LARAMIE — The University of Wyoming Board of Trustees has adopted a COVID-19 plan for the summer, including an end to the university’s random-sample testing program.
Throughout this academic year, 3 percent of on-campus employees and students have been tested each week to monitor the prevalence of the virus at UW, with samples collected by UW employees and processed at the Wyoming State Veterinary Laboratory. That program will end May 6, with voluntary testing available May 9-11 during finals week.
Diagnostic testing will continue to be available to students through UW’s Student Health Service. Employees can procure diagnostic testing and home test kits at local retail stores, pharmacies and health care providers.
“Our testing program has been a tremendous success throughout the pandemic, and we express our deepest appreciation to those on our campus who have made it happen,” UW President Ed Seidel says. “We have now reached a point where surveillance testing no longer will be necessary. But it’s great to know that we have the capacity to restart it in the event of an extended surge in viral transmission in our community, as monitored by state and county health officials.”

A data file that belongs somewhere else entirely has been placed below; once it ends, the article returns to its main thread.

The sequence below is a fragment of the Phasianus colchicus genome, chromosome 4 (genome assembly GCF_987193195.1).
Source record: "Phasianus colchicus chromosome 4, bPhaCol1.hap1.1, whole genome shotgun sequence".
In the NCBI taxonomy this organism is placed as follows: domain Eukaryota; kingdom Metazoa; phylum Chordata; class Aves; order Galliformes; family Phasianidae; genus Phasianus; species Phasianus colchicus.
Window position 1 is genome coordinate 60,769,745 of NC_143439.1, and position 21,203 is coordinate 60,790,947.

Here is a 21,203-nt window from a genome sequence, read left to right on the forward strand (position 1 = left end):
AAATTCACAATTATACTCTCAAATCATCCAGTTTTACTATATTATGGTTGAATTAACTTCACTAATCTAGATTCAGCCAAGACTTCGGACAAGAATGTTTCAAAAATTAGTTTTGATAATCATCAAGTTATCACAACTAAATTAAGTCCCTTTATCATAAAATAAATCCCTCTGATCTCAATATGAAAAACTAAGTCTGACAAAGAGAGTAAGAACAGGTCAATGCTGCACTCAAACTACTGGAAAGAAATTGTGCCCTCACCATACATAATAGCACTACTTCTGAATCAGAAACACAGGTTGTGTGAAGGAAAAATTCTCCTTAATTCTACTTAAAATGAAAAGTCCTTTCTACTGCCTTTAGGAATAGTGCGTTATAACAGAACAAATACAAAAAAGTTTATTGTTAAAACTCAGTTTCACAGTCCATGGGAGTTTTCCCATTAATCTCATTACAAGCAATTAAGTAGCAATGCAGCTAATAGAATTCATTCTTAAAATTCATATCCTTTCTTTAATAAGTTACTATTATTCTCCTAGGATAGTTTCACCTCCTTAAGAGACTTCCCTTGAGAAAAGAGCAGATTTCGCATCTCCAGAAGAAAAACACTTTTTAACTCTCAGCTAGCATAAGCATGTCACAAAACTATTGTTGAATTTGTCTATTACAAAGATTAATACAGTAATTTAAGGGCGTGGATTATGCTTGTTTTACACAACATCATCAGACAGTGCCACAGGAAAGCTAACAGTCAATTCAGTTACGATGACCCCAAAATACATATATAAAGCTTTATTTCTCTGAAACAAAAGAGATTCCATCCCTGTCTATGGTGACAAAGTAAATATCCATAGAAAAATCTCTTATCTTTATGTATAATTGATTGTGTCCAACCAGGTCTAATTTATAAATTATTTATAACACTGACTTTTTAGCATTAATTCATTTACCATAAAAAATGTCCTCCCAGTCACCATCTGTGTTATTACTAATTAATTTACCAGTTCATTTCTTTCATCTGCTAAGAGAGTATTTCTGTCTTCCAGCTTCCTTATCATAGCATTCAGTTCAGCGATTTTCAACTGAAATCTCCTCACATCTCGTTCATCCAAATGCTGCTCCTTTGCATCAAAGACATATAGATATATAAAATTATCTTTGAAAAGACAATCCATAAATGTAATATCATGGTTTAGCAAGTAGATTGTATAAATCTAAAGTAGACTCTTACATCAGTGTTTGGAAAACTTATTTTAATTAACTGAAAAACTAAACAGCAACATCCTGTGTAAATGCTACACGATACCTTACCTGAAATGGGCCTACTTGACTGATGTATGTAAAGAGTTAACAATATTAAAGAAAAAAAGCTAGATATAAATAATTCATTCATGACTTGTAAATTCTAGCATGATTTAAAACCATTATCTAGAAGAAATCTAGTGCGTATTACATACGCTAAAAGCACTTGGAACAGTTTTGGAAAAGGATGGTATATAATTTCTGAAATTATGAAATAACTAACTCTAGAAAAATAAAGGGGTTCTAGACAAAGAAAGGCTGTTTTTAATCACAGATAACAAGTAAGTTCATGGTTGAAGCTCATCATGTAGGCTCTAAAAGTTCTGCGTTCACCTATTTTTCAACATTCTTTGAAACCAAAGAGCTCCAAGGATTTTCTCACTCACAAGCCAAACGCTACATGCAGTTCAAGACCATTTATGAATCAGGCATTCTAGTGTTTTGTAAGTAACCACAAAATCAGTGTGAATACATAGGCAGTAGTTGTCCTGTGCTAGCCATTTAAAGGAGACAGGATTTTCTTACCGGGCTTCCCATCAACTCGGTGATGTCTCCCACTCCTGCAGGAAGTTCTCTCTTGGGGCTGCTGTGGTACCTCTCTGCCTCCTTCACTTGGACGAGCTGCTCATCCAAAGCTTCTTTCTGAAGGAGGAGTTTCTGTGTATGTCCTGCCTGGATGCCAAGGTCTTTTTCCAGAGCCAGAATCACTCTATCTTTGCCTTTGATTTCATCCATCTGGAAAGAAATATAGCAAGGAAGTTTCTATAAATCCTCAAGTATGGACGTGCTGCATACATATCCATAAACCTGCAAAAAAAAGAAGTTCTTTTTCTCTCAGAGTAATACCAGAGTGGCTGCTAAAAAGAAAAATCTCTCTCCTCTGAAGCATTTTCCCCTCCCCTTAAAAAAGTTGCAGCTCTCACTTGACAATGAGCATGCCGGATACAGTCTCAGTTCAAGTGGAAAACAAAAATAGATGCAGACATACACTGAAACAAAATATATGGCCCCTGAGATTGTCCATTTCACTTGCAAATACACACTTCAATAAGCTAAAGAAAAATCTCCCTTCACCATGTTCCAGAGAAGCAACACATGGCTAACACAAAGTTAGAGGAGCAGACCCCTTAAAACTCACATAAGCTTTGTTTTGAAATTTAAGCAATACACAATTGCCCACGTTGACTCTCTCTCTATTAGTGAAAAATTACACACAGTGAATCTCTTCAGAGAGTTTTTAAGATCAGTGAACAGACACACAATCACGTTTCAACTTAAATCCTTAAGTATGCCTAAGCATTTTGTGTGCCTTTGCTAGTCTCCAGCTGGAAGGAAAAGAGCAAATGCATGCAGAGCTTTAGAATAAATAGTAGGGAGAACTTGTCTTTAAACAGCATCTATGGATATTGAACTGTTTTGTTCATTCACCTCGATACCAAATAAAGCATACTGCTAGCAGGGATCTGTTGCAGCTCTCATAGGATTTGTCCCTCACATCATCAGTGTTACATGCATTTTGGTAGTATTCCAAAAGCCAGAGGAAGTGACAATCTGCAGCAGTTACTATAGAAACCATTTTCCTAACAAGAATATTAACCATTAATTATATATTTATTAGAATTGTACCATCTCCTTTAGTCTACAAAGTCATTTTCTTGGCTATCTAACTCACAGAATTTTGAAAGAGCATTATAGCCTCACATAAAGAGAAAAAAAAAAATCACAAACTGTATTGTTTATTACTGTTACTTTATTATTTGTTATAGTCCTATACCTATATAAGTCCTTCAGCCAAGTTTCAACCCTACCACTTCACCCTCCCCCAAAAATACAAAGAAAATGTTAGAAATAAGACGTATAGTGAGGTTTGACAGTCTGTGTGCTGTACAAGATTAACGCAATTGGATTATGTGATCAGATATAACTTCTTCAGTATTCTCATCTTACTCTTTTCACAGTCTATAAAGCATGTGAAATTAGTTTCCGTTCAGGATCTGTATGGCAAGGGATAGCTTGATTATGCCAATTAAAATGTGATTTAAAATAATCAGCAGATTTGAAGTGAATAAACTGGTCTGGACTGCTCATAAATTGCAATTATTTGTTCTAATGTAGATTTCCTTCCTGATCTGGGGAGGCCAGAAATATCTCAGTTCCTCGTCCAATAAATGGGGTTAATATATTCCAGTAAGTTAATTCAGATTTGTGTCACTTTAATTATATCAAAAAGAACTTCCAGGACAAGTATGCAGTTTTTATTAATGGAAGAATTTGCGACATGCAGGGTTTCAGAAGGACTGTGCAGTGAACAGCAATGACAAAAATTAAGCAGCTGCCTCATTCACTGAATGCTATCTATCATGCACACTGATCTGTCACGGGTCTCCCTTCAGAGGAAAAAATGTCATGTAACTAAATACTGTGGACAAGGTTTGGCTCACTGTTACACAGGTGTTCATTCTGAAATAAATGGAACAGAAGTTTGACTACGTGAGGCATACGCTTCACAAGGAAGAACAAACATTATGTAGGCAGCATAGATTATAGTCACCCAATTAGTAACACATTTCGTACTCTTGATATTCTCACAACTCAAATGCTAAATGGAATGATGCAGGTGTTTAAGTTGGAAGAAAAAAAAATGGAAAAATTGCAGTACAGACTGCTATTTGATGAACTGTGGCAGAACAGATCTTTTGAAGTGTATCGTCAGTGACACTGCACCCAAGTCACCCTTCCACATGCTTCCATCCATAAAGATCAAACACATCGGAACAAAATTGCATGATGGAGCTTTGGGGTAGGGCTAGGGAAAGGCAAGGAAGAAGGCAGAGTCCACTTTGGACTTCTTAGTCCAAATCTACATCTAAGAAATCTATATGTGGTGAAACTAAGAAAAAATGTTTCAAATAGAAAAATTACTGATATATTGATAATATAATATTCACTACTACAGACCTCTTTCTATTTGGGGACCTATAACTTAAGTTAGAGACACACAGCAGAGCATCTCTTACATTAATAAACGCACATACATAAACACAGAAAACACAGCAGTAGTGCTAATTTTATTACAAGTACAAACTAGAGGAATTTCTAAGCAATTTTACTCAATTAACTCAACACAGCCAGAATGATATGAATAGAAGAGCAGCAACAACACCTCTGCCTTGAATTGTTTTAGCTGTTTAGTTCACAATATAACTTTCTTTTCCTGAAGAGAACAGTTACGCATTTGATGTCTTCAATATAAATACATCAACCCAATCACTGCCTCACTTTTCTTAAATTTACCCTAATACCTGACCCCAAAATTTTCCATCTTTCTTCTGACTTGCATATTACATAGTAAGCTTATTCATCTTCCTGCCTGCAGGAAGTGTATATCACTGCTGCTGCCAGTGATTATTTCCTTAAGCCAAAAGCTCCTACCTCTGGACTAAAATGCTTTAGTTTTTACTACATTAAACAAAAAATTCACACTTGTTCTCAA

As of Monday, there was one active case of COVID-19 among the UW community — an on-campus student. The prevalence rate in UW’s testing program in the past week was 0.8 percent.
In addition to ending its testing program, UW will sunset its public COVID dashboard and will no longer provide contract tracing efforts after the spring semester. Quarantine and isolation housing still will be available for students in the residence halls, but not in other UW-owned apartments or properties.
As has been the case since Feb. 21, masks are not required in UW facilities, except health care settings. And they’ll only be recommended if Albany County returns to a high COVID transmission level.
Masks continue to be required on UW Transit Service buses, in accordance with federal rules that currently are set to expire May 3.
UW continues to strongly recommend COVID-19 vaccination and boosters, which have been proven to be highly effective and safe — and effective in preventing severe illness and hospitalization, even with Omicron and its highly transmissible BA.2 subvariant.
UW’s only vaccination requirement — in accordance with a federal rule — is for employees of health care units, with religious and medical exemptions available.
UW’s summer COVID plan is informed by health and safety recommendations from the Centers for Disease Control and Prevention and the Wyoming Department of Health. The university’s COVID response may be modified based on the evolving environment and virus transmission.